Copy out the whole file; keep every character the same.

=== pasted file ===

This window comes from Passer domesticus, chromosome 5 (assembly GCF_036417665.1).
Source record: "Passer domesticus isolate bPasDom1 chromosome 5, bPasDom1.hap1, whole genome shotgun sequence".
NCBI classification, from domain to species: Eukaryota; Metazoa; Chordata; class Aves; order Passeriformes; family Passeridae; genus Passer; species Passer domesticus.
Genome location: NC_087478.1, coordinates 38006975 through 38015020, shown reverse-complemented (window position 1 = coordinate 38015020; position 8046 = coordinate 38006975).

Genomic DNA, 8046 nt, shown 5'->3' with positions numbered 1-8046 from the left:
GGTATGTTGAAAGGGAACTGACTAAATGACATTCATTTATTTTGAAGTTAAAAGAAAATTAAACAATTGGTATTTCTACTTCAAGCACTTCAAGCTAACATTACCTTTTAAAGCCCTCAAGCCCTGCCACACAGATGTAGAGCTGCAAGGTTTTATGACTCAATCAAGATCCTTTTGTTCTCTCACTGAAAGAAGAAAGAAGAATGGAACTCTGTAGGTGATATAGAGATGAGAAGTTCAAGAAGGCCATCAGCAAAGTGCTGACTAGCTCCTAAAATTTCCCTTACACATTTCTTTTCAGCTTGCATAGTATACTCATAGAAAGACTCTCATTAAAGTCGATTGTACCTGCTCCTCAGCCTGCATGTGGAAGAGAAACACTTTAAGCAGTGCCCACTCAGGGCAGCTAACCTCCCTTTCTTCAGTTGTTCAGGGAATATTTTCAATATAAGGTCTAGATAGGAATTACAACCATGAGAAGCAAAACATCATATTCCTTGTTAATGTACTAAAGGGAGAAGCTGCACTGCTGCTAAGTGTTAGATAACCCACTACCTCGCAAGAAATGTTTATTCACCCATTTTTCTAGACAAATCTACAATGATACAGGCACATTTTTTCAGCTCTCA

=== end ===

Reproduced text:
This window comes from Passer domesticus, chromosome 5 (assembly GCF_036417665.1).
Source record: "Passer domesticus isolate bPasDom1 chromosome 5, bPasDom1.hap1, whole genome shotgun sequence".
NCBI classification, from domain to species: Eukaryota; Metazoa; Chordata; class Aves; order Passeriformes; family Passeridae; genus Passer; species Passer domesticus.
Genome location: NC_087478.1, coordinates 38006975 through 38015020, shown reverse-complemented (window position 1 = coordinate 38015020; position 8046 = coordinate 38006975).

Genomic DNA, 8046 nt, shown 5'->3' with positions numbered 1-8046 from the left:
GGTATGTTGAAAGGGAACTGACTAAATGACATTCATTTATTTTGAAGTTAAAAGAAAATTAAACAATTGGTATTTCTACTTCAAGCACTTCAAGCTAACATTACCTTTTAAAGCCCTCAAGCCCTGCCACACAGATGTAGAGCTGCAAGGTTTTATGACTCAATCAAGATCCTTTTGTTCTCTCACTGAAAGAAGAAAGAAGAATGGAACTCTGTAGGTGATATAGAGATGAGAAGTTCAAGAAGGCCATCAGCAAAGTGCTGACTAGCTCCTAAAATTTCCCTTACACATTTCTTTTCAGCTTGCATAGTATACTCATAGAAAGACTCTCATTAAAGTCGATTGTACCTGCTCCTCAGCCTGCATGTGGAAGAGAAACACTTTAAGCAGTGCCCACTCAGGGCAGCTAACCTCCCTTTCTTCAGTTGTTCAGGGAATATTTTCAATATAAGGTCTAGATAGGAATTACAACCATGAGAAGCAAAACATCATATTCCTTGTTAATGTACTAAAGGGAGAAGCTGCACTGCTGCTAAGTGTTAGATAACCCACTACCTCGCAAGAAATGTTTATTCACCCATTTTTCTAGACAAATCTACAATGATACAGGCACATTTTTTCAGCTCTCA